by Sarah Higgins
There are new digital clocks in Vanderbilt Hall, which are a noticeable change to the Law School’s oldest facility. During winter recess, New York University School of Law building operators installed twenty two digital clocks throughout the building. Why? According to Professor Barry Adler, Associate Dean for Information Systems and Technology, the main reason for the digital update was to synchronize time in the building.
Many students have back-to-back classes, with only 10 minutes to move from one class to the next. Said Adler, “If the clocks in each classroom are off, even if only by two or three minutes, if they are off in opposite directions, ten minutes between classes can become, effectively, four minutes, not enough time.” The new digital clocks in Vanderbilt are a purported solution to this problem, as they can be synced more easily.
The Law School spent some $10,000 on the project, which took about two weeks to complete, according to Lillian Zalta, Assistant Dean of Operations, Housing, and Administrative Services. This is the latest attempt to synchronize time throughout Vanderbilt Hall. In the past, the analog clocks that formerly sat sentry in each classroom and hallway were battery operated. It would become problematic when the clocks lagged behind or stopped working altogether. This led to complaints from professors, since building operators were unable to maintain the pace of repairs for the old, analog system.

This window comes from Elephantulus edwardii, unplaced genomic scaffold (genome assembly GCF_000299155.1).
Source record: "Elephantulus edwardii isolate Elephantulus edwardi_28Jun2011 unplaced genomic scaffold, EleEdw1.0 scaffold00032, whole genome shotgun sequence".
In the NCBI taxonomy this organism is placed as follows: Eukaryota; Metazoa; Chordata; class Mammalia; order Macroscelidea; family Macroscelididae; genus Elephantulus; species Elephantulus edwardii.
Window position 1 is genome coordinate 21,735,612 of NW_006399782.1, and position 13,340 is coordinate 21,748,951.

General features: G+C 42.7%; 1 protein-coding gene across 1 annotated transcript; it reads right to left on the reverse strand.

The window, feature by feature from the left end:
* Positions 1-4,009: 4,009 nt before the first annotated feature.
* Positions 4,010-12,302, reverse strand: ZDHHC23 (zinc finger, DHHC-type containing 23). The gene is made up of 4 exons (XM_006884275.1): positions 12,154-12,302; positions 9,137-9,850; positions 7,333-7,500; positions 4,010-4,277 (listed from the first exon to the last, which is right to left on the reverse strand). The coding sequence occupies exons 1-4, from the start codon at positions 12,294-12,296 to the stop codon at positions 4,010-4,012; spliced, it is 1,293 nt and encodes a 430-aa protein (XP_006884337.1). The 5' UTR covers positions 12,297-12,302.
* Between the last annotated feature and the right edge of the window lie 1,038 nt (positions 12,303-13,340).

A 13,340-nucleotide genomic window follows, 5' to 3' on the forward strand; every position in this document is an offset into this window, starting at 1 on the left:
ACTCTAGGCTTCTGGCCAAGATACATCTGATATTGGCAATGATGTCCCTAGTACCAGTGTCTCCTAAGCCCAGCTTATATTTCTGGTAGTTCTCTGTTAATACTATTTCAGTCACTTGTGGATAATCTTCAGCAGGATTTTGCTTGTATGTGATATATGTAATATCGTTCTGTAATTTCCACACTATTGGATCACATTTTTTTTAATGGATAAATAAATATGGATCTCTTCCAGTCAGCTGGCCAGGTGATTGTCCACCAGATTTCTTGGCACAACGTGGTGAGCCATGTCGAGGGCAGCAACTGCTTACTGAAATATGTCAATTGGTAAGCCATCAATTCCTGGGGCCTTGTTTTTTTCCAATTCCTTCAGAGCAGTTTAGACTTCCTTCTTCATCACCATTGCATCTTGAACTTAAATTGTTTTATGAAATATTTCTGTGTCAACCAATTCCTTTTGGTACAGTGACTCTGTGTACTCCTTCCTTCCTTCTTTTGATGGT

In a first attempt to solve the problem, the Law School IT Department connected the analog clocks to the building’s Power over Ethernet (PoE) system. As Building Manager Montey Thames explained, “The clocks receive their time input from our internet insuring that all clocks present the same time.” When the building used analog clocks, “they had to convert the data signal to mechanical movement.” As the clocks aged, the internal mechanisms began to wear, causing some clocks to experience a lag. Said, Zalta, the PoE-backed clocks “were reasonable, and they worked for a few years, but they started failing.”
Because the new digital clocks do not have moving parts, the IT department is hopeful that synchronization and maintenance will become easier. Aesthetics were also a concern, and building management worked with IT in an attempt to choose clocks that best fit the olden look of Vanderbilt and that didn’t make the space seem to techie.
The clocks have been met with mostly positive reviews from students. Second-year law student Sarah Hsu says, “I really like them. I like that they’re at the front of the class and digital so, I can sneakily look at them.”
Kushner Lounge is the only place in the Law School next scheduled to receive these new clocks. Thames says that building management “will continue to look for ways to improve quality of life for all professors, staff, and students,” and the IT department is working on installing a POE connection in the lounge to add a digital clock.
The clocks in Furman Hall do not run on PoE. Instead, they are synced via a centralized time controller, and received direct line power from the building. So, as of now, there are no plans to bring digital clocks into Furman Hall.